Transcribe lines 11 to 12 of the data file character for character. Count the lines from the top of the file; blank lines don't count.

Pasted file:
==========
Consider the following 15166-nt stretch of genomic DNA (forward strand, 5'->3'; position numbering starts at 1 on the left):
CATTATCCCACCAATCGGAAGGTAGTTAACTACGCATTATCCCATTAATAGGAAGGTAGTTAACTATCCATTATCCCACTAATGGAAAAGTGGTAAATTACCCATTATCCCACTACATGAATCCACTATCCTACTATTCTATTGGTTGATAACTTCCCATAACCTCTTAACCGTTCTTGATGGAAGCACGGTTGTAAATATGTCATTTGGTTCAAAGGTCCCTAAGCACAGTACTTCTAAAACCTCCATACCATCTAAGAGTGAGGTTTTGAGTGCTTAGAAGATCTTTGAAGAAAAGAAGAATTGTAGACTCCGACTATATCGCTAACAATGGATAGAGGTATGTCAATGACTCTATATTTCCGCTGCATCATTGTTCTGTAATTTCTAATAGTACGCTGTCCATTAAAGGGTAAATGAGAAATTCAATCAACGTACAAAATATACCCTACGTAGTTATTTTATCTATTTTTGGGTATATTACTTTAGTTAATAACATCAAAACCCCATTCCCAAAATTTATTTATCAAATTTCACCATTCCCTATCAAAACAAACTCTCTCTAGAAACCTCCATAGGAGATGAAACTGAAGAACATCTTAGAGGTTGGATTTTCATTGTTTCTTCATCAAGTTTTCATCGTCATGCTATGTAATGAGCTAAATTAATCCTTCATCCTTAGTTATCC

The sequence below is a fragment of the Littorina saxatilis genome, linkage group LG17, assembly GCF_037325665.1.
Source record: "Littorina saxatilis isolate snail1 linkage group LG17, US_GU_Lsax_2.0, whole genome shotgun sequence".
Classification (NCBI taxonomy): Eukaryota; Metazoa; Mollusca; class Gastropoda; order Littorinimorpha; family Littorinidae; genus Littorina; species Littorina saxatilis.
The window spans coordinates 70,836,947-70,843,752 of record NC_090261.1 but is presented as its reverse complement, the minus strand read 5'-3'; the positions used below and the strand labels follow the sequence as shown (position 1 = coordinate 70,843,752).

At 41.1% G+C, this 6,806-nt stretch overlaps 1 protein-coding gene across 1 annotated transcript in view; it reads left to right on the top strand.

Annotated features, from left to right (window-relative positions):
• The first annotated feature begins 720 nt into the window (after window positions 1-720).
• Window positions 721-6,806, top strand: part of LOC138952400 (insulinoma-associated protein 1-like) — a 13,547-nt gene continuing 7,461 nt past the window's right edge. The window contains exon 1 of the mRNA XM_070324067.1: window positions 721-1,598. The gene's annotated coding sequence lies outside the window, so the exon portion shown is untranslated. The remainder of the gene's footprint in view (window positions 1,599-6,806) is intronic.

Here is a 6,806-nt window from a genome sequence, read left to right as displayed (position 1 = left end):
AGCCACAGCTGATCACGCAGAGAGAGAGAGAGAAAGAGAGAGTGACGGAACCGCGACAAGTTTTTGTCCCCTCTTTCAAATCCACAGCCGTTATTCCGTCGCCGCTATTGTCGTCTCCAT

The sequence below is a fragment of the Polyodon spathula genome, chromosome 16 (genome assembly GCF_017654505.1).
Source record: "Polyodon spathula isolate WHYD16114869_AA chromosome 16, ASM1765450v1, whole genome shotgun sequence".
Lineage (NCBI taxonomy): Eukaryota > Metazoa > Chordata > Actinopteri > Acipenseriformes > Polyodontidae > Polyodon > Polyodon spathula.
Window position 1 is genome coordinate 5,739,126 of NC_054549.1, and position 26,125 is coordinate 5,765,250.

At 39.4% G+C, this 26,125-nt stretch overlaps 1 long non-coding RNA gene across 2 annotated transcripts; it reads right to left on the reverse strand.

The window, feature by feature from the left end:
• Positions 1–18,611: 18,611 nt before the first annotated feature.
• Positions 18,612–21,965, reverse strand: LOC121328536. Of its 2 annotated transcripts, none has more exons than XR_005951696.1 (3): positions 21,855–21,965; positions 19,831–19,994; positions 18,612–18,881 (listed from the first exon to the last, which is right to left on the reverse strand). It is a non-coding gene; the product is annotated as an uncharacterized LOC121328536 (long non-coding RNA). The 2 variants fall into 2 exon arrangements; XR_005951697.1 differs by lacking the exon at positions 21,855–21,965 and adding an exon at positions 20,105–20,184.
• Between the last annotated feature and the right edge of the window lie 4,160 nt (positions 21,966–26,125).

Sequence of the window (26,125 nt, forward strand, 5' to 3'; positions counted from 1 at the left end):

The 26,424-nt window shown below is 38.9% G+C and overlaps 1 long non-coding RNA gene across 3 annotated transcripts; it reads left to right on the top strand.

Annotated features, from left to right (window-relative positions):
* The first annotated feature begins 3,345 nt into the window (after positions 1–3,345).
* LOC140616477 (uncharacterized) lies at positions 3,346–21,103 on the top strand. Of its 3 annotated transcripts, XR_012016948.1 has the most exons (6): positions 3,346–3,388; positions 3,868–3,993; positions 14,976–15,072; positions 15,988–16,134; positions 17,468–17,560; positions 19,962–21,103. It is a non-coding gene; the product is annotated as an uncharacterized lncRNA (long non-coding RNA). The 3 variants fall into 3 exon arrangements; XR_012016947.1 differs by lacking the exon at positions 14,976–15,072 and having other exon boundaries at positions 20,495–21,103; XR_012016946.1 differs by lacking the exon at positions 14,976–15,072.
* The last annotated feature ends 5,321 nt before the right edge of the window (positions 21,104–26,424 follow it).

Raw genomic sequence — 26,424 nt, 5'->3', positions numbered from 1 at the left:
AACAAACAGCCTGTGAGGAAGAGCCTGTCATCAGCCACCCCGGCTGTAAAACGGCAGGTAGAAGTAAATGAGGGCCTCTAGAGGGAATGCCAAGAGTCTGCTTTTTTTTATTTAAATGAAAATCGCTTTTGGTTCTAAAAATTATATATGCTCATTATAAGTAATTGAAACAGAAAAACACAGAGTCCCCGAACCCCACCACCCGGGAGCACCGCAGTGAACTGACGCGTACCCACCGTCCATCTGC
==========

Here is a 6,806-nt window from a genome sequence, read left to right as displayed (position 1 = left end):
AGCCACAGCTGATCACGCAGAGAGAGAGAGAGAAAGAGAGAGTGACGGAACCGCGACAAGTTTTTGTCCCCTCTTTCAAATCCACAGCCGTTATTCCGTCGCCGCTATTGTCGTCTCCAT